Saddened by yesterday's news
that historic Guss’ Pickles is moving out of Manhattan’s Lower East Side after 89 years (and some sour legal issues
), I’ve resolved to make my own batch. Here are a few I’ll try from the F&W archives:
Chef Jean-Georges Vongerichten’s Saffron Cucumber Pickles
(amazing with grilled food, pictured here).
F&W Best New Chef 2009 Linton Hopkins’s Bread-and-Butter Pickles
(crunchy, sweet and tangy).
F&W’s own Grace Parisi’s Winey Briny Quick Pickles
(total prep time is only 20 minutes, plus overnight brining).
OR these 13 fantastic pickled vegetable recipes
I hadn't cooked for my kids for more than two weeks, but all that changed when they returned from camp yesterday. Maybe I was out of practice, maybe I was feeling a bit defiant or maybe I was just hoping for a change, but given how much I enjoyed superspicy broccoli rabe last week, I wanted it again. There were sweet Italian sausages in the fridge, some homemade focaccia buns in the freezer and, of course, broccoli rabe—all ready to come together. I thought about sautéing the broccoli rabe, chopping it and kneading it into the sausage meat, but that would've been too cruel to my kids, not to mention self-defeating (I would surely have wound up making PB&Js). To satisfy everyone, I sautéed the broccoli rabe with garlic and so much crushed red pepper flakes all our mouths were vibrating, grilled the sausage patties (and the buns) and sandwiched it all together. A little aioli with olives, capers and herbs from my garden finished the dish. Malcolm, my 7-year-old son, passed on the aioli and broccoli rabe, but my 12-year-old daughter, Pia, ate it all.
I’m wild about the taste of kimchi, but the Korean condiment’s pungency is renowned. It can overpower a fridge in hours—a friend of mine was actually forced by housemates to keep hers in a second refrigerator, which otherwise held only beer. So I’m curious to see if the promise of odorless kimchi pans out. Kim Soon-ja, who in 2007 was declared by the South Korean government to be a kimchi master, says she has created a freeze-dried version that doesn’t smell. I’m not sure I’d use it to make kimchi fried rice or pot stickers, but I bet I could find a place for it in my fridge.
Don't get me wrong—I love my kids, and I love eating with them. Some days I challenge them with unusual foods, but mostly I take the path of least resistance. But since they've been away at camp, I've rediscovered the joys of eating whatever and whenever I want (if at all). Tuesday's dinner was a bowl of cereal (Chex, granola and Grape-Nuts), Wednesday's was a peach, Thursday's was a PB&J (natural peanut butter and homemade berry jam) and Friday's was sautéed broccoli rabe with anchovies, olives and so much crushed red pepper that my mouth was vibrating. Maybe someday, my kids will appreciate stinky, spicy and bitter foods, but right now, that's a challenge I'm not ready to take on. Till then, I'll seize every opportunity to satisfy my own appetite.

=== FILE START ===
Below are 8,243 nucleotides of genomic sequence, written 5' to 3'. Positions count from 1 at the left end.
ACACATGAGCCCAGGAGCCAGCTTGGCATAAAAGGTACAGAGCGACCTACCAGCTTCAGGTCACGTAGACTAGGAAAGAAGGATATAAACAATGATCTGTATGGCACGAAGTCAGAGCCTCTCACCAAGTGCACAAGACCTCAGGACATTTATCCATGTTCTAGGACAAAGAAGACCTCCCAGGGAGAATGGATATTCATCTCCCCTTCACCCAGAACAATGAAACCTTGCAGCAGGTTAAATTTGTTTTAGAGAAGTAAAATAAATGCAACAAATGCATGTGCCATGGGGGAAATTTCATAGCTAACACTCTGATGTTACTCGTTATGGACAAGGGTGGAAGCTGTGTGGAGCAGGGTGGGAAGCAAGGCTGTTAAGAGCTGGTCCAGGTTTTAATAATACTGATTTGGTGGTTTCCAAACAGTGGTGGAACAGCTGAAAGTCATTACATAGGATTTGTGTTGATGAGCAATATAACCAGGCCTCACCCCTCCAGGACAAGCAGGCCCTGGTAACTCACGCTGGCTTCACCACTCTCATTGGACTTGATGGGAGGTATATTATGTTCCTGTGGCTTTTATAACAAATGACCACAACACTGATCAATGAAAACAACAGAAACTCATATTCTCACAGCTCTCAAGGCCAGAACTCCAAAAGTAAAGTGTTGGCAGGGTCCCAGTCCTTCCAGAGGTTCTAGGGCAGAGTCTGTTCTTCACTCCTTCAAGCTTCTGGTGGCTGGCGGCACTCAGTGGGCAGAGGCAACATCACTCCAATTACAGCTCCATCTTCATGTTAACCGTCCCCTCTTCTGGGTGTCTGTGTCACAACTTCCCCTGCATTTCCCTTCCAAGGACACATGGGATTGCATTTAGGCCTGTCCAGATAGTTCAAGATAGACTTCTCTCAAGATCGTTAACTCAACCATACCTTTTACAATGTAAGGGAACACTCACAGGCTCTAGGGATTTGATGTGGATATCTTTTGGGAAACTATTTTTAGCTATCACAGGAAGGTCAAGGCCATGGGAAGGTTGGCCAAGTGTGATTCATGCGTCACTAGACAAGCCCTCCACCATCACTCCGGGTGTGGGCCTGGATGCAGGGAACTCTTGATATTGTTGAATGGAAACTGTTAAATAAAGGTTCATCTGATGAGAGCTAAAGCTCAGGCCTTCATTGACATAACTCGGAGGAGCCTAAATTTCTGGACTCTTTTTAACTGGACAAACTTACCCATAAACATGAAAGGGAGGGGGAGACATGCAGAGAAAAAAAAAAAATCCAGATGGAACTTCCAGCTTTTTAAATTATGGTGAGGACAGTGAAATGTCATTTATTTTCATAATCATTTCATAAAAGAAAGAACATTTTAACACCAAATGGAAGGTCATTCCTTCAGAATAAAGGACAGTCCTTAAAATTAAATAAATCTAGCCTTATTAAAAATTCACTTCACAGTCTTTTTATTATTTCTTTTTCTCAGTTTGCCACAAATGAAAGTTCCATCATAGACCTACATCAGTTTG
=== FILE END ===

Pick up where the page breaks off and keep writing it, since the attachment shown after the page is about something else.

I spotted an unusual cheese on both of Le Bernardin’s tasting menus recently: la faisselle. When I asked about it, I discovered that it's a soft, creamy cheese handmade exclusively for the restaurant by the Vermont Butter & Cheese Company.
La faisselle looks like fromage blanc, but tastes extraordinarily different because of what’s in the cultures. Also, the fromage blanc found in stores is made with skim milk, while la faisselle is made with whole milk and has a little crème fraîche added at the end. The result is a delicate texture and a fresh, milky flavor with a hint of hazelnuts and a bit of acidity.
© Michael Laiskonis
La faisselle cheese at Le Bernardin.
Part of the fun is how the cheese is served at Le Bernardin: The cheese is ladled into special ceramic pots (faisselles) that have holes to allow the whey to drain out. Michael Laiskonis, Le Bernardin’s pastry chef, pairs the cheese with honey, toasted almonds and a coulis of local strawberries.
Boston’s David Ortiz (a.k.a. Big Papi) won’t be slugging it out for this year's title at the MLB All-Star Game’s Home Run Derby
tonight, but I can still get my fix at home with his new line of Big Papi En Fuego